How Does Sweating Cool Us? And Other Related Ponderables

by | Jul 20, 2018


This IFOD is going to hit a few related topics: how sweating cools us,  how do fans make us feel cool, why drinking a hot drink can make us feel cooler, how do moisture-wicking clothes work, what is the heat index, how panting helps dogs and other animals cool off, and what is dew point and why it is a more relevant measure than relative humidity, Here we go . . .

How Sweat Cools Us

When the hypothalamus in our brains detects a rise in body temperature it directs more blood flow to the skin and triggers sweat glands to produce sweat. Humans typically have between 2 and 5 million sweat glands. The water itself produced by the sweat glands does not does not cool us by running down the skin or making our skin wet. Instead, water must evaporate off our skin in order for cooling to occur.

Evaporation cools our bodies as follows: our bodies heat the water in sweat which causes a transfer of energy from our bodies to the water and the water gains enough heat energy it breaks the bonds that holds it as water and it  becomes water vapor. As the water molecules leave the body as water vapor they take their energy with it, and that loss of energy provides the cooling effect. So, basically, evaporation transfers the heat that the body used to heat the sweat into the air. Its a pretty neat system and very efficient. Related IFOD on evaporation: How Do Wet Things Dry Indoors?.

Humidity and Sweating

When the air is more saturated with water, evaporation occurs more slowly and at full saturation, evaporation doesn’t occur at all. When our sweat doesn’t evaporate, we don’t experience the cooling effect of sweating. Instead, the water just pours down our skin.

Clothes and Sweating

Evaporation  is primarily determined by the moisture saturation of the air surrounding the skin. When we wear clothes, fabric can trap the moisture evaporating off the skin as we sweat and some fabrics, such as cotton, absorb the sweat and render air next to our skin fully saturated.

Moisture-wicking clothing uses fabrics that do not absorb the sweat and allow it to evaporate from the fabric. These fabrics are synthetic and are designed to have a “capillary action” and pull moisture from the skin to the surface of the fabric where it can evaporate.This reduces moisture saturation of the air near the skin and allows more evaporation than when wearing a moisture trapping fabric.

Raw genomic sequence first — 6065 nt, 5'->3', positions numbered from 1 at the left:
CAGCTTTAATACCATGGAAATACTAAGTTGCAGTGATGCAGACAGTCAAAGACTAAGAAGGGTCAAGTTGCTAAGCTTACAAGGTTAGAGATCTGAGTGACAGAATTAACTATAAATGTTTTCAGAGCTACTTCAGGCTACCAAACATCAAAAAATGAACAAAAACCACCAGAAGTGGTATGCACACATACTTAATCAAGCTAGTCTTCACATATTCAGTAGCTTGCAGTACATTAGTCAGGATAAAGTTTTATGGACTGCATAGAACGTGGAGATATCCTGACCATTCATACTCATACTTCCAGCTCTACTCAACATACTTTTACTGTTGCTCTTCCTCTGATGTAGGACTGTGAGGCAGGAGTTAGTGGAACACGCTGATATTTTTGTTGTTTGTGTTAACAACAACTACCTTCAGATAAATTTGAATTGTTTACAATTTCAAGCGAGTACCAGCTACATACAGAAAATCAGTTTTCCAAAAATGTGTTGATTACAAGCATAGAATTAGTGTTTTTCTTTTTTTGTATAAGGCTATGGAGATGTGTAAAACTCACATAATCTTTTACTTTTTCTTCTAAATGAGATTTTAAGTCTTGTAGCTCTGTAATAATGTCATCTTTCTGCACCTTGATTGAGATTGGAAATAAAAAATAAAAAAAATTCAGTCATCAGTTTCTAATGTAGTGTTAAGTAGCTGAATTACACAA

How Fans Provide a Cooling Effect

Air blown by a fan isn’t made any cooler by the fan causing the air to move. Instead what blowing air does is decreases the humidity of the air right around the skin. Explanation: when we sweat the air near the skin, if the air is still, becomes saturated with water vapor from the evaporating sweat. A fan provides a cooling effect by moving this humid air near our bodies away from our skin and replacing it with less humid air from elsewhere which allows evaporation to occur more effectively. When the air is at full humidity, a fan provides no cooling effect. That is why on a very humid day a fan has little beneficial effect.

How a Hot Drink on a Hot Day can Cool You Down

This study concludes that when the air isn’t fully saturated and evaporation can occur, drinking a hot drink actually can cool you down on a hot day. Wow. How? The study author, in an interview with Smithsonian Magazine, explained it as follows: “What we found is that when you ingest a hot drink, you actually have a disproportionate increase in the amount that you sweat. Yes, the hot drink is hotter than your body temperature, so you are adding heat to the body, but the amount that you increase your sweating by—if that can all evaporate—more than compensates for the the added heat to the body from the fluid.” The key is that the sweat needs to be able to evaporate. So, if it is a very humid day or if your clothing is hindering evaporation, drinking a hot drink is not a good idea for cooling.